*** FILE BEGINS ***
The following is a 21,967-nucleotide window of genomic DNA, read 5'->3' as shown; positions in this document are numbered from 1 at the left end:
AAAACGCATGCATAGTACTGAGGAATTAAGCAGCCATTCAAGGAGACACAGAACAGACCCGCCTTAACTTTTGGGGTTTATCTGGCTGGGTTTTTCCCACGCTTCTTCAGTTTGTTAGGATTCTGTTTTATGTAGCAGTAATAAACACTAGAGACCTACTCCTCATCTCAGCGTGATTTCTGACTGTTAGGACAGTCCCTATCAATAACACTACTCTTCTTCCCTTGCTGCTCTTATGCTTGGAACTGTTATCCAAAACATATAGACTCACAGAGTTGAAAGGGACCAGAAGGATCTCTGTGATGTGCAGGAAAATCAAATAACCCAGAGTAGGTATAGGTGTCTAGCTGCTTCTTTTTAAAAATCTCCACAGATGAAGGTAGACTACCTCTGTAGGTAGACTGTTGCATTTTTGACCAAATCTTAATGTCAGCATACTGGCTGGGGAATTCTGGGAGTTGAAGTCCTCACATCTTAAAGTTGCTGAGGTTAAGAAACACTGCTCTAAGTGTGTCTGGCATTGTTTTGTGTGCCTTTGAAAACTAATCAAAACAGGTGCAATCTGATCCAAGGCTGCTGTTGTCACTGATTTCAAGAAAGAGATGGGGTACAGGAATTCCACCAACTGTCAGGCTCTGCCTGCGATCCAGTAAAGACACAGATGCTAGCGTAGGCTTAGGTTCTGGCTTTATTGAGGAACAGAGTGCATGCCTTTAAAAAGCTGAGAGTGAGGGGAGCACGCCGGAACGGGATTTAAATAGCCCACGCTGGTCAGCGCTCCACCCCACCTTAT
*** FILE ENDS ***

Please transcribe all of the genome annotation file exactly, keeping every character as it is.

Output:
The following is a 21,967-nucleotide window of genomic DNA, read 5'->3' as shown; positions in this document are numbered from 1 at the left end:
AAAACGCATGCATAGTACTGAGGAATTAAGCAGCCATTCAAGGAGACACAGAACAGACCCGCCTTAACTTTTGGGGTTTATCTGGCTGGGTTTTTCCCACGCTTCTTCAGTTTGTTAGGATTCTGTTTTATGTAGCAGTAATAAACACTAGAGACCTACTCCTCATCTCAGCGTGATTTCTGACTGTTAGGACAGTCCCTATCAATAACACTACTCTTCTTCCCTTGCTGCTCTTATGCTTGGAACTGTTATCCAAAACATATAGACTCACAGAGTTGAAAGGGACCAGAAGGATCTCTGTGATGTGCAGGAAAATCAAATAACCCAGAGTAGGTATAGGTGTCTAGCTGCTTCTTTTTAAAAATCTCCACAGATGAAGGTAGACTACCTCTGTAGGTAGACTGTTGCATTTTTGACCAAATCTTAATGTCAGCATACTGGCTGGGGAATTCTGGGAGTTGAAGTCCTCACATCTTAAAGTTGCTGAGGTTAAGAAACACTGCTCTAAGTGTGTCTGGCATTGTTTTGTGTGCCTTTGAAAACTAATCAAAACAGGTGCAATCTGATCCAAGGCTGCTGTTGTCACTGATTTCAAGAAAGAGATGGGGTACAGGAATTCCACCAACTGTCAGGCTCTGCCTGCGATCCAGTAAAGACACAGATGCTAGCGTAGGCTTAGGTTCTGGCTTTATTGAGGAACAGAGTGCATGCCTTTAAAAAGCTGAGAGTGAGGGGAGCACGCCGGAACGGGATTTAAATAGCCCACGCTGGTCAGCGCTCCACCCCACCTTAT